Koch wins fake wine lawsuit12th April, 2013 by Lucy Shaw
US billionaire wine collector Bill Koch has won a legal victory over internet entrepreneur Eric Greenberg in a lawsuit over 24 fake bottles of wine.
It took the eight-person jury in a New York federal court just two hours to reach their verdict in favour of Koch yesterday.
Greenberg was found guilty of fraud, making materially misleading representations and false advertising.
As a result, Koch will receive damages of $379,000 to cover the cost of his purchases plus $1,000 per bottle of wine.
The jury will convene again today to decide if Koch should also be awarded punitive damages.
A jubilant Koch left court yesterday with his lawyers saying his next stop was dinner at French fine dining restaurant Daniel on Manhattan’s Upper East Side.
“There was a code of silence in this bloody wine business, and now it’s been broken,” Koch told reporters.
“Now we got one faker so we’re marching down our hit list of fakers. This is just a start.
“I’m thirsty, I want a glass of wine, and if it’s not a good bottle, I’m going to sue them,” he added with a smile.
Koch sued US businessman and fellow wine collector Eric Greenberg over a batch of bottles he bought from him for $3.7m at a Zachys auction in 2005.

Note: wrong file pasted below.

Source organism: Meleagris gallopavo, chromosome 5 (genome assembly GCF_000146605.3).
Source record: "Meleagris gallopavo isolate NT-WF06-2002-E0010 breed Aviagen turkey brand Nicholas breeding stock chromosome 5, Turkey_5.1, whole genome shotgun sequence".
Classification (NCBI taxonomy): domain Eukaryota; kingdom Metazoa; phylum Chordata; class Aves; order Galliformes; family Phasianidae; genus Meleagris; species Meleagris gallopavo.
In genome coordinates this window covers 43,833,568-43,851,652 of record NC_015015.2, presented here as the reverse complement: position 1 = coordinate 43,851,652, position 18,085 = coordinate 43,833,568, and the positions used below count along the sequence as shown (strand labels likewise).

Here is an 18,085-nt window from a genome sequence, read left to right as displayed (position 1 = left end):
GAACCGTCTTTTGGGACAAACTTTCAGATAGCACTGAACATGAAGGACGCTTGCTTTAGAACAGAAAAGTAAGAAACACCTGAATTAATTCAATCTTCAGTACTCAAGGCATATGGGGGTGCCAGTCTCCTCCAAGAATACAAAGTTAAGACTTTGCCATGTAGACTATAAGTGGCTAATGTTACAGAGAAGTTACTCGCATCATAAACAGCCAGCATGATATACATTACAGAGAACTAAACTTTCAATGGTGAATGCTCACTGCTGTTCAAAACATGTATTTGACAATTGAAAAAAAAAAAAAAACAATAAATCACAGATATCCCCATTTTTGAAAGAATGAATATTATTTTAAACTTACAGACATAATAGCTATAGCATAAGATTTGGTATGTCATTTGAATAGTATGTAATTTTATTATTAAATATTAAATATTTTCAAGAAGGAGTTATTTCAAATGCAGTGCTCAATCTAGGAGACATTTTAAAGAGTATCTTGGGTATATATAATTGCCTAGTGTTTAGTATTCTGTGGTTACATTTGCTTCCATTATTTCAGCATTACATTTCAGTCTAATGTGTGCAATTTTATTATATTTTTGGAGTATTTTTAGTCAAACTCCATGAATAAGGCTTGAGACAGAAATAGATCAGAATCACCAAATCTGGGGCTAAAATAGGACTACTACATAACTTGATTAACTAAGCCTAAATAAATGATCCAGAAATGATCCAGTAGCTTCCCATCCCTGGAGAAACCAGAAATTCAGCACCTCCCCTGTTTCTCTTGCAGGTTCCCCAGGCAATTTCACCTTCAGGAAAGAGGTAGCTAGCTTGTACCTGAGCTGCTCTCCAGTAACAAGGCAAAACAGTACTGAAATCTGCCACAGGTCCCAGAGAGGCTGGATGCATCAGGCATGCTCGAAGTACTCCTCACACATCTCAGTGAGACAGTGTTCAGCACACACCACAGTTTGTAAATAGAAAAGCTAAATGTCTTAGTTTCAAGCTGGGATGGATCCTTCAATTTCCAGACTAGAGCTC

Among the bottles were Château Latour 1864 bought for $14,160, several bottles of Cheval Blanc 1921 and a magnum of Pétrus 1921 bought for $29,500.
Koch snapped up 2,669 bottles from Greenberg’s cellar at the auction and launched legal proceedings against him in 2007 after discovering 24 of them were fake.
During the three-week trial, Koch testified that Greenberg falsely promoted the collection as “the Best of the Best,” claiming that some bottles dated back to the Belle Epoque and others belonged to English royalty.
Greenberg’s lawyer, Arthur Shartsis, said Koch’s case was simply “sour grapes” and that his client had never knowingly sold a legally questionable wine.
“Mr Greenberg didn’t believe those bottles were fake,” he said in his closing argument to the jury, shifting the blame to Zachys, which held the auction. “Zachys had complete responsibility. Somebody made a mistake,” he said.
After the verdict, Greenberg left the courtroom silently and without comment.
The win marks Koch’s first major victory in his plight to expose fake wine sales by collectors, auction houses and retailers.
Seemingly unmotivated by financial gain, the billionaire has ploughed millions into multiple lawsuits, with the Greenberg case costing $10m alone.
“It is a pathetic thing that two wealthy people are sitting in court wasting taxpayer resources,” Greenberg said when he took the stand during the trial.
Koch’s next opponent is alleged counterfeiter Rudy Kurniawan, though the lawsuit has been out on hold until the end of Kurniawan’s current trail for several counts of fraud, set to start on 9 September.